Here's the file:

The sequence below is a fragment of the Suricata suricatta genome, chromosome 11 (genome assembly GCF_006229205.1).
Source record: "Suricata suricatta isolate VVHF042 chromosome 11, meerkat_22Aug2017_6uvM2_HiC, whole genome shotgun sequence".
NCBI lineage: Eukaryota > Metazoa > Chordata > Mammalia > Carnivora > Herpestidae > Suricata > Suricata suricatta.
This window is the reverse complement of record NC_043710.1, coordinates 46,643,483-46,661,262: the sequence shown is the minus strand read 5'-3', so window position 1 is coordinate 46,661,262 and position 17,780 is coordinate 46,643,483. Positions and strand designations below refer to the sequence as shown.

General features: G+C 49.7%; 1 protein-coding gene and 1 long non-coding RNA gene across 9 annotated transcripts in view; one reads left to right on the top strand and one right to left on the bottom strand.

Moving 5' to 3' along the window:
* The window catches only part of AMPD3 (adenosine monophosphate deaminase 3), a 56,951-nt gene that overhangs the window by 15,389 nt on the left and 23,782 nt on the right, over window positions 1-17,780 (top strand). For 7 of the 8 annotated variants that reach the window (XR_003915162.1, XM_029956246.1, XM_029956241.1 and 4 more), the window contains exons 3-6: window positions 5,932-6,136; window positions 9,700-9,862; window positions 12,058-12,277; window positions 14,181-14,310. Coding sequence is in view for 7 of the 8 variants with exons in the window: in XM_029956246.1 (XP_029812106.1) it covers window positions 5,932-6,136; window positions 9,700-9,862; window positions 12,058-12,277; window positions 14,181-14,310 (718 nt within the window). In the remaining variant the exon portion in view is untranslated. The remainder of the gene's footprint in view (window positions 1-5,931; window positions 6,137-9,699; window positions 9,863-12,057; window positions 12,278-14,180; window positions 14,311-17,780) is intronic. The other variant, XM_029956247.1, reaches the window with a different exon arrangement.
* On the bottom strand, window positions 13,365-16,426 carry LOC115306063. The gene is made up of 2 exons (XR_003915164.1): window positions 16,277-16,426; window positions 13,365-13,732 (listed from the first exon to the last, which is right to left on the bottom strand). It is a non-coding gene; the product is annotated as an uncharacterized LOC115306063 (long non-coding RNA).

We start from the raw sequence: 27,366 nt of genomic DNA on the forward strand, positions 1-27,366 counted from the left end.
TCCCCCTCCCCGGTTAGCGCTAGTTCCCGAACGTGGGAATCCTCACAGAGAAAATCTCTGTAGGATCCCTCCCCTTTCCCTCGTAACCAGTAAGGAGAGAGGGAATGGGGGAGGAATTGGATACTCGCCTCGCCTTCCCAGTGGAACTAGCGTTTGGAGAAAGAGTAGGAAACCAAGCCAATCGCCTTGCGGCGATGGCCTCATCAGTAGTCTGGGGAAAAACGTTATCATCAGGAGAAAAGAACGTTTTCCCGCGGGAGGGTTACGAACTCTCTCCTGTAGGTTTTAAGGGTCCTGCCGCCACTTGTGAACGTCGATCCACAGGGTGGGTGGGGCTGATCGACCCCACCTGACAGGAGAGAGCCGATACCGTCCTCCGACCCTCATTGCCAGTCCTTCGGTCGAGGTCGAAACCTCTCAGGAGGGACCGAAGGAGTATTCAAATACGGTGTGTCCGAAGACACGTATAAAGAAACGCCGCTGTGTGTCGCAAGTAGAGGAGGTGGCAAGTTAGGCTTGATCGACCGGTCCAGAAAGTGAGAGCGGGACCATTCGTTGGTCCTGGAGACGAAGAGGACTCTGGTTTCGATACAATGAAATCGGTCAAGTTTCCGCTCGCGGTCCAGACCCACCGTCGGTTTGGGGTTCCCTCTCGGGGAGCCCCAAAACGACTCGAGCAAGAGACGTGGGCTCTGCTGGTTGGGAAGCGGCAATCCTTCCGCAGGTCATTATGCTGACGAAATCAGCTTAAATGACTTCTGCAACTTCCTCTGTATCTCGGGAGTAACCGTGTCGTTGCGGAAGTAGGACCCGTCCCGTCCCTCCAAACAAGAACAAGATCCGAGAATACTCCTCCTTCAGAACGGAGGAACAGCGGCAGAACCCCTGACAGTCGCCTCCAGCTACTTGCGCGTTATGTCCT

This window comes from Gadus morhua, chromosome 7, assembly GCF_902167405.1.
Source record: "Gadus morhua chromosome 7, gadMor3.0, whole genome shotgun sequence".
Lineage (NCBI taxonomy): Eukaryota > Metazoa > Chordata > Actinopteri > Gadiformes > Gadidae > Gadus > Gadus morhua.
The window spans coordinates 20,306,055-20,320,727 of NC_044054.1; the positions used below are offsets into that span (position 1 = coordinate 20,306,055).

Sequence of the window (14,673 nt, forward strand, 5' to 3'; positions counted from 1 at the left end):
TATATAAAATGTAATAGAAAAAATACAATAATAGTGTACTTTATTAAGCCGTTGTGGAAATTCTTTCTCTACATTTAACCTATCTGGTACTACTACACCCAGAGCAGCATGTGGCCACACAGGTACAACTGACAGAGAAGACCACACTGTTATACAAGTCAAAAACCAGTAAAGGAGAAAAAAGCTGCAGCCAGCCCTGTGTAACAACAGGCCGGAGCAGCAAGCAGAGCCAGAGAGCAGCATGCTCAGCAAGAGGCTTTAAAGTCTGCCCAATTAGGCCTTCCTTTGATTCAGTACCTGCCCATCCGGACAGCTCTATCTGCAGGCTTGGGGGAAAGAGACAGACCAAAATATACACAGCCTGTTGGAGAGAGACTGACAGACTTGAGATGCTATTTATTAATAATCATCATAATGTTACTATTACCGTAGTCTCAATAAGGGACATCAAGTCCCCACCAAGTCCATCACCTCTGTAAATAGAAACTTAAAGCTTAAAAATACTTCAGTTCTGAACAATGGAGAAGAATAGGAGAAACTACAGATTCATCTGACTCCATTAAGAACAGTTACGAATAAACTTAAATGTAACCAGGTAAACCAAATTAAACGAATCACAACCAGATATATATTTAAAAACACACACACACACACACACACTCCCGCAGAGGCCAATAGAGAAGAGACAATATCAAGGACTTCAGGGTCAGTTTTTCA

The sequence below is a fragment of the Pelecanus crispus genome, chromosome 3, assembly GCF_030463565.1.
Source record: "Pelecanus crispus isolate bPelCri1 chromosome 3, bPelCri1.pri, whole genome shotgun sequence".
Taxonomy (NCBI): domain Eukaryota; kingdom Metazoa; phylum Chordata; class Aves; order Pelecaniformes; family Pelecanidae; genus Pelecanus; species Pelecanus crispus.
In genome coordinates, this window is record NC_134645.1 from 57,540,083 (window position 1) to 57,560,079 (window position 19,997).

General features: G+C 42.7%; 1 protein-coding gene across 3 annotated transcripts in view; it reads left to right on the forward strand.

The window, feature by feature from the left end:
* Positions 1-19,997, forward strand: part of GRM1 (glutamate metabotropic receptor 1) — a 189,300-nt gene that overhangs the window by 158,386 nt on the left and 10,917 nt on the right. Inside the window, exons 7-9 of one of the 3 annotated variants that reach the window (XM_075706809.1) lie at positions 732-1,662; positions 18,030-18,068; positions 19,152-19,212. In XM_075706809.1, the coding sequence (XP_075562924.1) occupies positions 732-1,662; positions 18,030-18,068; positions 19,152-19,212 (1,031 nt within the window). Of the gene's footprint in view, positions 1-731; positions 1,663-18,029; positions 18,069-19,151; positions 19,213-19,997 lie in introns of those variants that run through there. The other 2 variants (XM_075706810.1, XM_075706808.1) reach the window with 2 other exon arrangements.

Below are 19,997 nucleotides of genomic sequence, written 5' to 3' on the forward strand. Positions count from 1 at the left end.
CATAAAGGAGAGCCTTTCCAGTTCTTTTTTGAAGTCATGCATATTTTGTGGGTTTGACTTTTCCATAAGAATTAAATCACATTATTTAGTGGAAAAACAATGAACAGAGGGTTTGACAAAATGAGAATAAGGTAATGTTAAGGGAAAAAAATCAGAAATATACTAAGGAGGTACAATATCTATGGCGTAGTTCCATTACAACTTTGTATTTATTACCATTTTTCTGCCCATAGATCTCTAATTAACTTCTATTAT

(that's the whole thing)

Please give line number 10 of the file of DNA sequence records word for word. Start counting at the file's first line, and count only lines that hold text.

TCCCCCTCCCCGGTTAGCGCTAGTTCCCGAACGTGGGAATCCTCACAGAGAAAATCTCTGTAGGATCCCTCCCCTTTCCCTCGTAACCAGTAAGGAGAGAGGGAATGGGGGAGGAATTGGATACTCGCCTCGCCTTCCCAGTGGAACTAGCGTTTGGAGAAAGAGTAGGAAACCAAGCCAATCGCCTTGCGGCGATGGCCTCATCAGTAGTCTGGGGAAAAACGTTATCATCAGGAGAAAAGAACGTTTTCCCGCGGGAGGGTTACGAACTCTCTCCTGTAGGTTTTAAGGGTCCTGCCGCCACTTGTGAACGTCGATCCACAGGGTGGGTGGGGCTGATCGACCCCACCTGACAGGAGAGAGCCGATACCGTCCTCCGACCCTCATTGCCAGTCCTTCGGTCGAGGTCGAAACCTCTCAGGAGGGACCGAAGGAGTATTCAAATACGGTGTGTCCGAAGACACGTATAAAGAAACGCCGCTGTGTGTCGCAAGTAGAGGAGGTGGCAAGTTAGGCTTGATCGACCGGTCCAGAAAGTGAGAGCGGGACCATTCGTTGGTCCTGGAGACGAAGAGGACTCTGGTTTCGATACAATGAAATCGGTCAAGTTTCCGCTCGCGGTCCAGACCCACCGTCGGTTTGGGGTTCCCTCTCGGGGAGCCCCAAAACGACTCGAGCAAGAGACGTGGGCTCTGCTGGTTGGGAAGCGGCAATCCTTCCGCAGGTCATTATGCTGACGAAATCAGCTTAAATGACTTCTGCAACTTCCTCTGTATCTCGGGAGTAACCGTGTCGTTGCGGAAGTAGGACCCGTCCCGTCCCTCCAAACAAGAACAAGATCCGAGAATACTCCTCCTTCAGAACGGAGGAACAGCGGCAGAACCCCTGACAGTCGCCTCCAGCTACTTGCGCGTTATGTCCT